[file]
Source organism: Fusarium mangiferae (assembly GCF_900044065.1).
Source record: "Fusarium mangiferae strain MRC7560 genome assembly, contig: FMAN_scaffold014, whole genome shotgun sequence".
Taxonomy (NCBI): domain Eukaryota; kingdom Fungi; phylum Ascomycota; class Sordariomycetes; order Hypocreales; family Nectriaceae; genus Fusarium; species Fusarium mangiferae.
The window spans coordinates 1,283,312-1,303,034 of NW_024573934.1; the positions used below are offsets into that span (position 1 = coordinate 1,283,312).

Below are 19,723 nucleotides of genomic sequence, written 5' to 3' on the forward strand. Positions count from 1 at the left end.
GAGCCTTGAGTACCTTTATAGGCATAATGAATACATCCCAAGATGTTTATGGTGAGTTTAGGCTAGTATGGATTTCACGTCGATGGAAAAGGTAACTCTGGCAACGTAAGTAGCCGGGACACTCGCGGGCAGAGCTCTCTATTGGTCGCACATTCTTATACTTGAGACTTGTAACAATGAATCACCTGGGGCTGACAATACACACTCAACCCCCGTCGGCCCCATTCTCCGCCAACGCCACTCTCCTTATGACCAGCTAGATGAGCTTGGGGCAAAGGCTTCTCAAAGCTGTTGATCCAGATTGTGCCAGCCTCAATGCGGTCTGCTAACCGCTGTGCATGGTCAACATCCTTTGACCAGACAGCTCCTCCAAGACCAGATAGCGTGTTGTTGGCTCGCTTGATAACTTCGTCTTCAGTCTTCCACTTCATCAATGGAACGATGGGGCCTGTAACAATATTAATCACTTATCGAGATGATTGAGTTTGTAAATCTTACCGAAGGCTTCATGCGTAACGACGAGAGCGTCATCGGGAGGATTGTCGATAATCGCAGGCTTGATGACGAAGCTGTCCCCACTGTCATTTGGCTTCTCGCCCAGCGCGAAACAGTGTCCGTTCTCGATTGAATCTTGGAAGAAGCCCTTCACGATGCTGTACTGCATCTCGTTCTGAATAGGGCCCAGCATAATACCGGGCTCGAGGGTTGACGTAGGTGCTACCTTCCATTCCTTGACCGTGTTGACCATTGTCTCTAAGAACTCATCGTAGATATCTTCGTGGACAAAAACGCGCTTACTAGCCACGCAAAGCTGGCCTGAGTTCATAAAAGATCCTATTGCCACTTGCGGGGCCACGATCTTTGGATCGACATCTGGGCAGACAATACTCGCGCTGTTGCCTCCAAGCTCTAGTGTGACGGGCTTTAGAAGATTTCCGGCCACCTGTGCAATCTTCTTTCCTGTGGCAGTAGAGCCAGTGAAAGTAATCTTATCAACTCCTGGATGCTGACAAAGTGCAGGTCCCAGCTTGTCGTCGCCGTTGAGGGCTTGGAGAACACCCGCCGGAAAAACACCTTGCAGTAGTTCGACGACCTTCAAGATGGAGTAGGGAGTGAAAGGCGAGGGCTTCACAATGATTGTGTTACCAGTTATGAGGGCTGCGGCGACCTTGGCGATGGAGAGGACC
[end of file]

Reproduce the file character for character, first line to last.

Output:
Source organism: Fusarium mangiferae (assembly GCF_900044065.1).
Source record: "Fusarium mangiferae strain MRC7560 genome assembly, contig: FMAN_scaffold014, whole genome shotgun sequence".
Taxonomy (NCBI): domain Eukaryota; kingdom Fungi; phylum Ascomycota; class Sordariomycetes; order Hypocreales; family Nectriaceae; genus Fusarium; species Fusarium mangiferae.
The window spans coordinates 1,283,312-1,303,034 of NW_024573934.1; the positions used below are offsets into that span (position 1 = coordinate 1,283,312).

Below are 19,723 nucleotides of genomic sequence, written 5' to 3' on the forward strand. Positions count from 1 at the left end.
GAGCCTTGAGTACCTTTATAGGCATAATGAATACATCCCAAGATGTTTATGGTGAGTTTAGGCTAGTATGGATTTCACGTCGATGGAAAAGGTAACTCTGGCAACGTAAGTAGCCGGGACACTCGCGGGCAGAGCTCTCTATTGGTCGCACATTCTTATACTTGAGACTTGTAACAATGAATCACCTGGGGCTGACAATACACACTCAACCCCCGTCGGCCCCATTCTCCGCCAACGCCACTCTCCTTATGACCAGCTAGATGAGCTTGGGGCAAAGGCTTCTCAAAGCTGTTGATCCAGATTGTGCCAGCCTCAATGCGGTCTGCTAACCGCTGTGCATGGTCAACATCCTTTGACCAGACAGCTCCTCCAAGACCAGATAGCGTGTTGTTGGCTCGCTTGATAACTTCGTCTTCAGTCTTCCACTTCATCAATGGAACGATGGGGCCTGTAACAATATTAATCACTTATCGAGATGATTGAGTTTGTAAATCTTACCGAAGGCTTCATGCGTAACGACGAGAGCGTCATCGGGAGGATTGTCGATAATCGCAGGCTTGATGACGAAGCTGTCCCCACTGTCATTTGGCTTCTCGCCCAGCGCGAAACAGTGTCCGTTCTCGATTGAATCTTGGAAGAAGCCCTTCACGATGCTGTACTGCATCTCGTTCTGAATAGGGCCCAGCATAATACCGGGCTCGAGGGTTGACGTAGGTGCTACCTTCCATTCCTTGACCGTGTTGACCATTGTCTCTAAGAACTCATCGTAGATATCTTCGTGGACAAAAACGCGCTTACTAGCCACGCAAAGCTGGCCTGAGTTCATAAAAGATCCTATTGCCACTTGCGGGGCCACGATCTTTGGATCGACATCTGGGCAGACAATACTCGCGCTGTTGCCTCCAAGCTCTAGTGTGACGGGCTTTAGAAGATTTCCGGCCACCTGTGCAATCTTCTTTCCTGTGGCAGTAGAGCCAGTGAAAGTAATCTTATCAACTCCTGGATGCTGACAAAGTGCAGGTCCCAGCTTGTCGTCGCCGTTGAGGGCTTGGAGAACACCCGCCGGAAAAACACCTTGCAGTAGTTCGACGACCTTCAAGATGGAGTAGGGAGTGAAAGGCGAGGGCTTCACAATGATTGTGTTACCAGTTATGAGGGCTGCGGCGACCTTGGCGATGGAGAGGACC